Monday, April 7, 2008

And as the Sikh broadcaster said.......


"Forget the bottled water and go straight to the well". These words of Pope Benedict suggest that we shouldn't place too much store on distilled and often skewed religious writing and preaching, but should go back to the source teachings.

His advice was quoted at a Vatican Education Conference last week on the need for greater dialogue with those of different faiths to which I had been invited. The quote struck an immediate responsive chord. A number of the learned contributions seemed to me, to miss the declared aim of the conference of understanding, and rejoicing in what different communities hold in common and respecting and reconciling areas of difference. Despite this, the conference did show people in Europe are becoming increasingly alert to the challenges of living together with different cultures.

In Britain, we rightly pride ourselves on our progress in understanding and respecting the communities around us. But, in my view, and that of some other minority faiths, since 9/11 and the London bombings, we seem to have lost our sense of focus. Concerns over the activities of a small core of Muslim extremists, and an understandable wish not to offend the Muslim majority have pushed the need to understand our different faiths and cultures to the back burner. Earlier initiatives on greater understanding have given way to new thinking, based on the questionable premise that all faith communities are isolated, and there is an underlying need, in the jargon of the day, to build bridges and connect communities. Bridges from where to where? The Sikh community, for example, gets on fine with those of other faiths or none, and this year celebrates the 100th anniversary of the opening of the first gurdwara in Britain in London's Shepherd's Bush.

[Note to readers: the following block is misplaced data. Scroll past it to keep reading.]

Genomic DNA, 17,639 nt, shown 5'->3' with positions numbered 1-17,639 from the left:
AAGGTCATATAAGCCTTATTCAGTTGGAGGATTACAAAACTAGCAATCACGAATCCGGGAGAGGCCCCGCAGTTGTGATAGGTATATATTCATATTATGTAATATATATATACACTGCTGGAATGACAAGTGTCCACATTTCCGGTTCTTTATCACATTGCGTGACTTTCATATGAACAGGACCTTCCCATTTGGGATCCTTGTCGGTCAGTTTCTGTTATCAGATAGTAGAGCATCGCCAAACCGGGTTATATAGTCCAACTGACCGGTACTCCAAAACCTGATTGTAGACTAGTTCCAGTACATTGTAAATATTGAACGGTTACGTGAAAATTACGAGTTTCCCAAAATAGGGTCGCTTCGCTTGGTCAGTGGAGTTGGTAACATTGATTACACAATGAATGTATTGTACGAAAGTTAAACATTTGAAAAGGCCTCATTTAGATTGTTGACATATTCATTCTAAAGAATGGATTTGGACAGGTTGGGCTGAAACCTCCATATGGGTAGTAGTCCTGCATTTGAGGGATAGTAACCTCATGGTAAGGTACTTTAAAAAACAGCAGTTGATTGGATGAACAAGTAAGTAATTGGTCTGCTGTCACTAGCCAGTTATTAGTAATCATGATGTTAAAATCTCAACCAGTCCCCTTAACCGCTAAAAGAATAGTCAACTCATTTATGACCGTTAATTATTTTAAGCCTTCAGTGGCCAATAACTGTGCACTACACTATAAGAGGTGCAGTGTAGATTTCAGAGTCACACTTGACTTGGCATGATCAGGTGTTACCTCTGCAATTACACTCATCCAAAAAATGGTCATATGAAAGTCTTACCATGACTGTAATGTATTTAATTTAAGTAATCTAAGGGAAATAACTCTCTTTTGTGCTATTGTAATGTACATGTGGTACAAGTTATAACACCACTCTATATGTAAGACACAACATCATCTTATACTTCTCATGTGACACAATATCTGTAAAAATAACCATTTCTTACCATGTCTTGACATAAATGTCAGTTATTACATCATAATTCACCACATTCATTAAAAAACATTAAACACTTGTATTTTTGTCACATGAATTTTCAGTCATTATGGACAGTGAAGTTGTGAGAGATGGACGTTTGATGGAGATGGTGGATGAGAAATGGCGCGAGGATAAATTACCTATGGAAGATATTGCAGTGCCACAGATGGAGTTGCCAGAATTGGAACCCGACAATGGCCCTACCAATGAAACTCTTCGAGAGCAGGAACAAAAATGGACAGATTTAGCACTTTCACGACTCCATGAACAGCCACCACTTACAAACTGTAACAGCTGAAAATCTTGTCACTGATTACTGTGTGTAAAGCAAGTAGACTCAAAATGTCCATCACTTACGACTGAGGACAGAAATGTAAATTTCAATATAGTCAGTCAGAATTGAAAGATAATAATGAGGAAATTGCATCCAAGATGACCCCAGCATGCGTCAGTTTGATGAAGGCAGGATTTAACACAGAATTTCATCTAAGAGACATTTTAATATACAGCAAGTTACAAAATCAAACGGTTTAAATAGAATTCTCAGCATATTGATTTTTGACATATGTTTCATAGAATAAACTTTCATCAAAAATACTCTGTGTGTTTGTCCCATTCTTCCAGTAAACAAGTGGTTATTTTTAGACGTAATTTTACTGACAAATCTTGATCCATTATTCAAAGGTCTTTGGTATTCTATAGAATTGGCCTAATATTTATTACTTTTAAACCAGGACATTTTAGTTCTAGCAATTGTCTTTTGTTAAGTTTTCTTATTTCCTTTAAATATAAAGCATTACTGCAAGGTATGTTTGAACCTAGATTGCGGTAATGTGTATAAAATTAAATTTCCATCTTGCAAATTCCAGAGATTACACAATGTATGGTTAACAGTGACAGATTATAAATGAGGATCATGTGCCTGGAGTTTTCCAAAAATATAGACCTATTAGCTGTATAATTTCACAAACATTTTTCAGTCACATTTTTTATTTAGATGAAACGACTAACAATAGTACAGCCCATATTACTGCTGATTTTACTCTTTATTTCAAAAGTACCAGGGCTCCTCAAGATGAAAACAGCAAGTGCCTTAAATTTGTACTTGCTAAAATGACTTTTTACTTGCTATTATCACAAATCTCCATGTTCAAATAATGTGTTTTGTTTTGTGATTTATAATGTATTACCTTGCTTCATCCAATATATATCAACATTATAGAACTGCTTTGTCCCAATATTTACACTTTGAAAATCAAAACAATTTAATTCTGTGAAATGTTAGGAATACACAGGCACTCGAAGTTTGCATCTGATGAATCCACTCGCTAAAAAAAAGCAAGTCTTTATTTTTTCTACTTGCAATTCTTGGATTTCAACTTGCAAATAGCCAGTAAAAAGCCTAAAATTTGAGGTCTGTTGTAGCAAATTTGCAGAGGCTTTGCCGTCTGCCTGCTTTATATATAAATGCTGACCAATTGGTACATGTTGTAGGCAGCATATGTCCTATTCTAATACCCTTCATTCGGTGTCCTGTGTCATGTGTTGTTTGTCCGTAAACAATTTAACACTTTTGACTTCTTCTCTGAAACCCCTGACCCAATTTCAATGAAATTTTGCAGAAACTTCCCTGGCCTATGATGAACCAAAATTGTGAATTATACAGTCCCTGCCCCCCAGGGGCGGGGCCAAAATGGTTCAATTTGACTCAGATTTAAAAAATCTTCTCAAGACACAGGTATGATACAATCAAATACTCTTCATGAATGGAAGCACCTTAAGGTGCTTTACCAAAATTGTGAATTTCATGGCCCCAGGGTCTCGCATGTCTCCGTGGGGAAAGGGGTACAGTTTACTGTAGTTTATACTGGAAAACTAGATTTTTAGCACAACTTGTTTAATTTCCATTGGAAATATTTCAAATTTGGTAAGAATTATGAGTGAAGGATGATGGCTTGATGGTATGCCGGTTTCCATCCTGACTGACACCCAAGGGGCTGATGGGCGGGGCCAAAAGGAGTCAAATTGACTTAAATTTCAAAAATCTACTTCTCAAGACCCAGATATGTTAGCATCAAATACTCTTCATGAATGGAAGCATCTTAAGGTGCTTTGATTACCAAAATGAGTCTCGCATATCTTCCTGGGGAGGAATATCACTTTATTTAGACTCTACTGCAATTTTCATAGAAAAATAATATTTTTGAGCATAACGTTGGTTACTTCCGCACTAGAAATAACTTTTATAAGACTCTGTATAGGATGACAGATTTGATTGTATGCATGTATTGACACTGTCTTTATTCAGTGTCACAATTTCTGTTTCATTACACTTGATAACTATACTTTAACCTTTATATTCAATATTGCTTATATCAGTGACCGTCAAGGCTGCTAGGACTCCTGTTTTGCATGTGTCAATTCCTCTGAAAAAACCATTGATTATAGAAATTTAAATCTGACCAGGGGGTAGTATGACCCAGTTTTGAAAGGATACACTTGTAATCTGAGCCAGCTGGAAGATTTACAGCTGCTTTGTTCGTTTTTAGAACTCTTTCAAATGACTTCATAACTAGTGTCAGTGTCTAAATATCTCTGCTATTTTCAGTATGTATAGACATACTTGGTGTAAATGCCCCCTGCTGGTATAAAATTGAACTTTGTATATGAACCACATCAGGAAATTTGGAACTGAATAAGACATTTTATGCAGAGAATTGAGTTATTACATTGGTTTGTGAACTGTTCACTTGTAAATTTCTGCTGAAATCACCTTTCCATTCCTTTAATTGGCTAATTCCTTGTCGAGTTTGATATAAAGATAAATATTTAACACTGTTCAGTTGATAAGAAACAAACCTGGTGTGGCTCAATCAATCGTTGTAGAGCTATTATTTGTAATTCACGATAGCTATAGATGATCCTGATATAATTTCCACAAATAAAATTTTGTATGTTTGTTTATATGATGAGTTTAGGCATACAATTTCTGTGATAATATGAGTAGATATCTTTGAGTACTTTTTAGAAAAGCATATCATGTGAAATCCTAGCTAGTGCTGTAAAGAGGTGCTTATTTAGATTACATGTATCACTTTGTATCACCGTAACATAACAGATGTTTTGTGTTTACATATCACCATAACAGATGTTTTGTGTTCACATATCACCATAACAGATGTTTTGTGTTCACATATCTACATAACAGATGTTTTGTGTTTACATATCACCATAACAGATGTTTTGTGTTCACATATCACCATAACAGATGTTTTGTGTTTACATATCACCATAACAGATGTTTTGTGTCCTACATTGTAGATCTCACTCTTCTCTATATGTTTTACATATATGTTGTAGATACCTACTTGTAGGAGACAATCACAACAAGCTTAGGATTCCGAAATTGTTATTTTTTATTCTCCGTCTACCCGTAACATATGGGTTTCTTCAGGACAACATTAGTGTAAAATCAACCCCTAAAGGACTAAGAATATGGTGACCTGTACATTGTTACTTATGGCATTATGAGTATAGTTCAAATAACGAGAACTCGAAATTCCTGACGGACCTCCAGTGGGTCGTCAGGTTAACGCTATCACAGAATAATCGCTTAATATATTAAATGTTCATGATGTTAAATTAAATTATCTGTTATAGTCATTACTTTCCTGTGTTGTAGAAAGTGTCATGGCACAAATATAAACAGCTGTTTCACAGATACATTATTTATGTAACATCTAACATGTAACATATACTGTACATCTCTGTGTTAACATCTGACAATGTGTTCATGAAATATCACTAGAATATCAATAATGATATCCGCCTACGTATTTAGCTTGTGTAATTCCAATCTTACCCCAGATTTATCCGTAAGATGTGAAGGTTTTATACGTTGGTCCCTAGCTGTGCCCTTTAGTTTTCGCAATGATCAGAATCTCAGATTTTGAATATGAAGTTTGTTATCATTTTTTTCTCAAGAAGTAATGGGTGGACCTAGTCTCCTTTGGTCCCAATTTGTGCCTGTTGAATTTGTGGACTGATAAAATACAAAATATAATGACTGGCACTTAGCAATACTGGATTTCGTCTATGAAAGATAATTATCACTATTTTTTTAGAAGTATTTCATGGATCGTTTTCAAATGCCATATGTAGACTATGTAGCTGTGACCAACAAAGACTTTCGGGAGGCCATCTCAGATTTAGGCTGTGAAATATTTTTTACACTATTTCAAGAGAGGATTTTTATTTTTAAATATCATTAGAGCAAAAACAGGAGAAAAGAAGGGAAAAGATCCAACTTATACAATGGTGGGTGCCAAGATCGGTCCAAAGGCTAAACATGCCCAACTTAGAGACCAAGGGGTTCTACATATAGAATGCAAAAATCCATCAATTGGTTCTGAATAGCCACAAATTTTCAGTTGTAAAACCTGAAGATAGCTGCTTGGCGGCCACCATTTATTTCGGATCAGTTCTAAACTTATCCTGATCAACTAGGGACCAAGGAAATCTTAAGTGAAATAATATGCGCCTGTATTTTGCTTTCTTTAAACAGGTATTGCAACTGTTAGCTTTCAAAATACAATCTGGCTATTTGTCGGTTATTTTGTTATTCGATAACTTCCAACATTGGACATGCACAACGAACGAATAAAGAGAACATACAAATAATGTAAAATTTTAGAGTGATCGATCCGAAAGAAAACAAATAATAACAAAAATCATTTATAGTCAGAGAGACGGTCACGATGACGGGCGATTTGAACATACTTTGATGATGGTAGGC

What worries me about this political and academic manoeuvring to curb extremist activity in one religious community is the implicit suggestion that similar problems exist in all minority faiths. It's true that religion can be manipulated and packaged with dangerous rhetoric, but, as Pope Benedict observed, the best way to counter this is to go back to source teachings. The Sermon on the Mount or Sikh teachings on equality and justice, and similar teachings in other faiths, cannot be open to misunderstanding - and focussing on these and other values we hold in common is, in my view, a sure way to true community cohesion."

Indarjit Singh, BBC Radio 4, 1st April 2008: "Thought for the Day."